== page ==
I personally think that journalists have an opportunity to not only gain valuable skills at journalism school, but also experiment in ways that they might not be able to in the workforce. Innovation and experimentation in newsrooms is often clouded by bureaucracy. What do you think? Is journalism school valuable today, especially at the graduate level? Listen in tomorrow at 9 a.m.
A small plane and a tourist helicopter collided over the Hudson River in lower Manhattan today. Though Twitter played a big role like it often does with breaking news coverage, this time some of the best coverage of the breaking event was from the source itself: the Fire Department.
The FDNY has a live video stream and coverage of the rescue efforts that allowed those who tuned in to listen and watch updates from the air and comment real-time in a “shoutbox.” Sure the New York Times and Fox News were updating their breaking stories on their websites, however, the traditional news reports often lagged behind. Why? They were relying on the facts from the source, who itself was reporting on their live video feed, garnering more than 300 viewers.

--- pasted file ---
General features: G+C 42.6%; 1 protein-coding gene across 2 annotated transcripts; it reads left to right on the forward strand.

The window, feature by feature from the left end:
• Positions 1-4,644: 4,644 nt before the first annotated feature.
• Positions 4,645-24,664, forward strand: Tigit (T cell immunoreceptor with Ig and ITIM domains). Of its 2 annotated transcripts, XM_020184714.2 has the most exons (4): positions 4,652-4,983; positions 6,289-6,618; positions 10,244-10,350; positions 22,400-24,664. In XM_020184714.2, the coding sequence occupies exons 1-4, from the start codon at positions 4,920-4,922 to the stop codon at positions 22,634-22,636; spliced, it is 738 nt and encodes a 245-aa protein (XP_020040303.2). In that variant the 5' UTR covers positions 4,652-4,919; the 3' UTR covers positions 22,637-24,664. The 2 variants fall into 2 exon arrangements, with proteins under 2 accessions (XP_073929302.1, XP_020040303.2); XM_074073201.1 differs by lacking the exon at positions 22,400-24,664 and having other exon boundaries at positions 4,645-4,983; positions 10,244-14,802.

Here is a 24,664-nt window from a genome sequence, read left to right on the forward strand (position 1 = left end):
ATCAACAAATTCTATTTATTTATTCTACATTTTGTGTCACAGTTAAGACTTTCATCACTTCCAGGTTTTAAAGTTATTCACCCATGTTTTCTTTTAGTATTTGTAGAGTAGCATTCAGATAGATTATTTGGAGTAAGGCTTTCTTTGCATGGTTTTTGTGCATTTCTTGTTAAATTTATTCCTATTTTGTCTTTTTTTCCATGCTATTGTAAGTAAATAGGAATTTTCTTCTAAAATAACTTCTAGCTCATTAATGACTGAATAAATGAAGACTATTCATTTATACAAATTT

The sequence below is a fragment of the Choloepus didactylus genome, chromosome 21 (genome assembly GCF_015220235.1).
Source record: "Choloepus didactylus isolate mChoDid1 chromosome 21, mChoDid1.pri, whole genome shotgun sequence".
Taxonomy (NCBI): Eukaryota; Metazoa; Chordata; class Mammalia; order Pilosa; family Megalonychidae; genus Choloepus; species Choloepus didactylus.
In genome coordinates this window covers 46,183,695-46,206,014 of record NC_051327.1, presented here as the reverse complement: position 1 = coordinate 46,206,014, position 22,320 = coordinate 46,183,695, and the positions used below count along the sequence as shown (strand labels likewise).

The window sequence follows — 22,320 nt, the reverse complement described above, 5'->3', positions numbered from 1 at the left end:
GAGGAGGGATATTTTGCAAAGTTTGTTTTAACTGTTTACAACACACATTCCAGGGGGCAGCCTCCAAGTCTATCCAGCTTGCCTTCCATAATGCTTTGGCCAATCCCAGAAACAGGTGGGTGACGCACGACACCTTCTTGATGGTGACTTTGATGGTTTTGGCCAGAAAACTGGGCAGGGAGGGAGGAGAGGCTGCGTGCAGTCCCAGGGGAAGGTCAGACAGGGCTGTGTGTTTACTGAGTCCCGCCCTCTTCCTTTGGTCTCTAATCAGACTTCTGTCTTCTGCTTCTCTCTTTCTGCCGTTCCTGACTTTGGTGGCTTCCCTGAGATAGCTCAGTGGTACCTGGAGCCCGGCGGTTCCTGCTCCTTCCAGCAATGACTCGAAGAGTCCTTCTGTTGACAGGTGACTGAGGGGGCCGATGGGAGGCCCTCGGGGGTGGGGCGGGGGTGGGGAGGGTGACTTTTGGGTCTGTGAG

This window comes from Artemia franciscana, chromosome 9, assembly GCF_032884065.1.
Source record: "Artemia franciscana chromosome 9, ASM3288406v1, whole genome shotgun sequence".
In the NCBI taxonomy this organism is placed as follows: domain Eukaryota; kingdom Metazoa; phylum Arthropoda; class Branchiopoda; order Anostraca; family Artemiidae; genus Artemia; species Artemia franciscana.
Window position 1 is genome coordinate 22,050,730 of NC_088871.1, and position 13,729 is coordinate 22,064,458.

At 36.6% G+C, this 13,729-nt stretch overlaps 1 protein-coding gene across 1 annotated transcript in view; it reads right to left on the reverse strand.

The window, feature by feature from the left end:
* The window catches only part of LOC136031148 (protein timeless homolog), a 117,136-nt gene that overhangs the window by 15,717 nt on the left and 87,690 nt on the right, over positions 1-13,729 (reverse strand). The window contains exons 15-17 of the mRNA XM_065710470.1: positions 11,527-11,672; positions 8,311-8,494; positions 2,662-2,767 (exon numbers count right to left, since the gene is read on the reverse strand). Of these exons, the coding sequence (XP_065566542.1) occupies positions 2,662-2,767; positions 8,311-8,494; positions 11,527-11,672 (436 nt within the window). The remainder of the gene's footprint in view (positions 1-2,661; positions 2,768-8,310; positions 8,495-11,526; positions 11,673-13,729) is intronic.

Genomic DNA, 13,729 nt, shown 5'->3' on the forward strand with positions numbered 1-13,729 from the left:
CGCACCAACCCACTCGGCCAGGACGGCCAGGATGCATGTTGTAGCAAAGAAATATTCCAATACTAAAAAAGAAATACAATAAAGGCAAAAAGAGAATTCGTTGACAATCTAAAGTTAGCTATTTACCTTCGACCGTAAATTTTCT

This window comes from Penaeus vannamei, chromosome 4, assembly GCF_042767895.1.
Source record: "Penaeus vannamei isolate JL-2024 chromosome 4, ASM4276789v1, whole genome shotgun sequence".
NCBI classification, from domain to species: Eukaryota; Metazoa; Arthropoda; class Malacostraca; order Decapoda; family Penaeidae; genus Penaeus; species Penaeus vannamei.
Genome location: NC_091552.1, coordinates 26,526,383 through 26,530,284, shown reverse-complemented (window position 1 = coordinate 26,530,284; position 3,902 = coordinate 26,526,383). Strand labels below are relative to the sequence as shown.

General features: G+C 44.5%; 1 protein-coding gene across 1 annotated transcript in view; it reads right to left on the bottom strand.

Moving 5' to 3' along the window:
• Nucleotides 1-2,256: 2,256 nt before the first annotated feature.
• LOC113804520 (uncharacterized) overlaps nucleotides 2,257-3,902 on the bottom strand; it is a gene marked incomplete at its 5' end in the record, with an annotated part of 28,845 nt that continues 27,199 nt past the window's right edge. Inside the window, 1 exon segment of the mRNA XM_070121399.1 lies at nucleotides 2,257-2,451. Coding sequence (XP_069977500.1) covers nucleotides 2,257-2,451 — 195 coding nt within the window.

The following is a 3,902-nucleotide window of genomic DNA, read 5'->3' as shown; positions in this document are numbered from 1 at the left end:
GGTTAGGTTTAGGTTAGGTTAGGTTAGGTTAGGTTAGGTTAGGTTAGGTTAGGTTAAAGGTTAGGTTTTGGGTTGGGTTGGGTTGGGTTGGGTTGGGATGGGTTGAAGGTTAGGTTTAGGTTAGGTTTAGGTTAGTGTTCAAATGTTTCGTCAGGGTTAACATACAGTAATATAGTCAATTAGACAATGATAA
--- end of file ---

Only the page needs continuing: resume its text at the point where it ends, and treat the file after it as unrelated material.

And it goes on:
As a journalist, I have to ask myself, is this a trend that is going to continue in the future and will it replace the role of journalists? I think not, mostly because professional reporters are trained to get the details and provide it in a coherent way, which was often lost in the jargon of the FDNY feed.
Also, I will add that the NYTimes and other news sources offered much more context in their stories and eventually included a video and photos of the rescue scene. But this live feed is a good example of how sources are playing a role in reporting themselves, and most of the time they have much more access than reporters do: